Macabre, witty, lit-fic horror
Shirley Jackson is fast disabusing me of my dismissal of the horror genre as just a schlocky gratuitous fright-fest.
I am coming to realise, that any genre will be populated by good, bad and indifferent writers, and it is not the genre itself, but the quality of the writing which matters (well, that is certainly true for me)
Just as I have learned not to dismiss Sci-Fi because of writers like Doris Lessing, Ursula le Guin, Christopher Priest and John Wyndham : superb writers, whose subject matter falls (in some books) into the SF category, so I must learn not to be so prejudiced at things-that-go-bump-in-the-night writing, particularly when Henry James, M.R. James and Shirley Jackson produce works in this category.
Take the staple of the haunted house, miles from anywhere, and sew it into the house party, where a group of strangers come together with some purpose. In this case the disparate group are investigating the phenomenon of haunted dwellings, and are a curious group of sensitives – the scientific anthropologist investigator, married to a sensitive (more of whom later), the rather feckless, purposeless young man who will inherit the house, and two young women – a flamboyant, theatrical telepath, and a singularly disturbed, lonely, damaged young woman with a sad life, a squabbling family and no prospects. Mix well with a sinister couple of on-site servants. Throw in a deranged house as background. Later add the investigator’s supposed sensitive wife and her companion in things of planchette and ouija board provenance.
Stir carefully, light the blue touch paper and stand back.
What is so marvellous about Jackson is her ability to let things get very dark and frightening – and to have a cool, restrained, sophisticated writing style. She is particularly adept at uncovering the psychology of the dysfunctional, and yet this is done with a fine empathy.
The central character, Eleanor, through whose eyes and psyche we really experience the story, has some similarities to the disturbed central character of Jackson’s We Have Always Lived in the Castle. We certainly have someone who is ‘not quite right’ but Jackson presents Eleanor as both damaged and fragile, yet also unmonstrous, unweird, quite whole, and, yes…………rather more aware of texts and subtexts and emotional nuance than most others.
There are terrifying and disturbing things within these pages, not all of which get explained and teased out – indeed Jackson does that clever thing which works if the writer is skilled enough (she is) – which is not to spell out what has so frightened the protagonists, and force the reader to imagine their own horrors. Just what DID Eleanor and Theodora see at that picnic………….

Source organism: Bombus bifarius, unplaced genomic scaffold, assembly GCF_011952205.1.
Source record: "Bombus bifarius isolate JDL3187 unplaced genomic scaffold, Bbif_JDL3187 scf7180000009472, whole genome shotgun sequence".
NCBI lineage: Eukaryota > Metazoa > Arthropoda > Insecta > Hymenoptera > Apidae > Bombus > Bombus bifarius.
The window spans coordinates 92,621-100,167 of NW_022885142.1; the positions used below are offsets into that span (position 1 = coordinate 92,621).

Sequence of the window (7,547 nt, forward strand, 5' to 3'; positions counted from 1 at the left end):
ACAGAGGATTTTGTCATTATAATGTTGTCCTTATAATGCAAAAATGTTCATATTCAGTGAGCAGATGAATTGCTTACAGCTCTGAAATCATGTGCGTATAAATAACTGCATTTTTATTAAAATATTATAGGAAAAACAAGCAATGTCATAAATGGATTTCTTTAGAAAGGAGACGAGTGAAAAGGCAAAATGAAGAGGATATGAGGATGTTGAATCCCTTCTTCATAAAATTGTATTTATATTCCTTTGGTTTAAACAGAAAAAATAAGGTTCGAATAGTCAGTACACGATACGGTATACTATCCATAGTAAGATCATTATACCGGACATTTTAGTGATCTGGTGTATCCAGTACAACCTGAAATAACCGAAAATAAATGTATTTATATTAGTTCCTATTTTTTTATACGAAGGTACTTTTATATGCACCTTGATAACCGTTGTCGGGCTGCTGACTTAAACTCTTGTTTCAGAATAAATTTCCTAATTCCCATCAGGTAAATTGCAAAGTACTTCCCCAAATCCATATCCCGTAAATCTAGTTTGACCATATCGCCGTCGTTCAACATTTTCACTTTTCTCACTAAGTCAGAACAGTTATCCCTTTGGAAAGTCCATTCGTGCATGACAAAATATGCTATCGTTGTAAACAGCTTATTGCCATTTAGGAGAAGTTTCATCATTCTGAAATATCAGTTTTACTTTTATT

There are spooky moments a plenty. I can indeed imagine how frightening this might have been in the original black and white film, directed by Robert Wise, with that wondrous actor of the damaged. Julie Harris, as Eleanor, with the bangings, the ghostly footsteps and more………..
What elevates Jackson’s writing is her economy, her precision in choice of word and phrase – and, her incredible WIT. She isn’t writing spoof horror-com, it’s real horror, and careful psychology all right, but she just has an incisive Dorothy Parkeresque ability to slice at the jugular whilst being marvellously dry and droll.
She’s also, again on this showing, quite brilliant at the opening of a book, able to instantly spin a sticky web, luring the unsuspecting fly reader in so escape is impossible.
So, early on, letting us know a little and a lot, upon the instant, with our central character:
Eleanor Vance was thirty two years old when she came to Hill House. The only person in the world she genuinely hated, now that her mother was dead, was her sister. She disliked her brother-in-law and her five year-old niece, and she had no friends
Yet curiously, in a couple of sentences you will find yourself warming to our unlikely protagonist, willing her to flower.
Jackson’s heart and interest is with the outcast, not with the four-square and settled of the world. She likes the weird, the quirk, the eccentric and those who are not heart whole. And so, she ensures, will we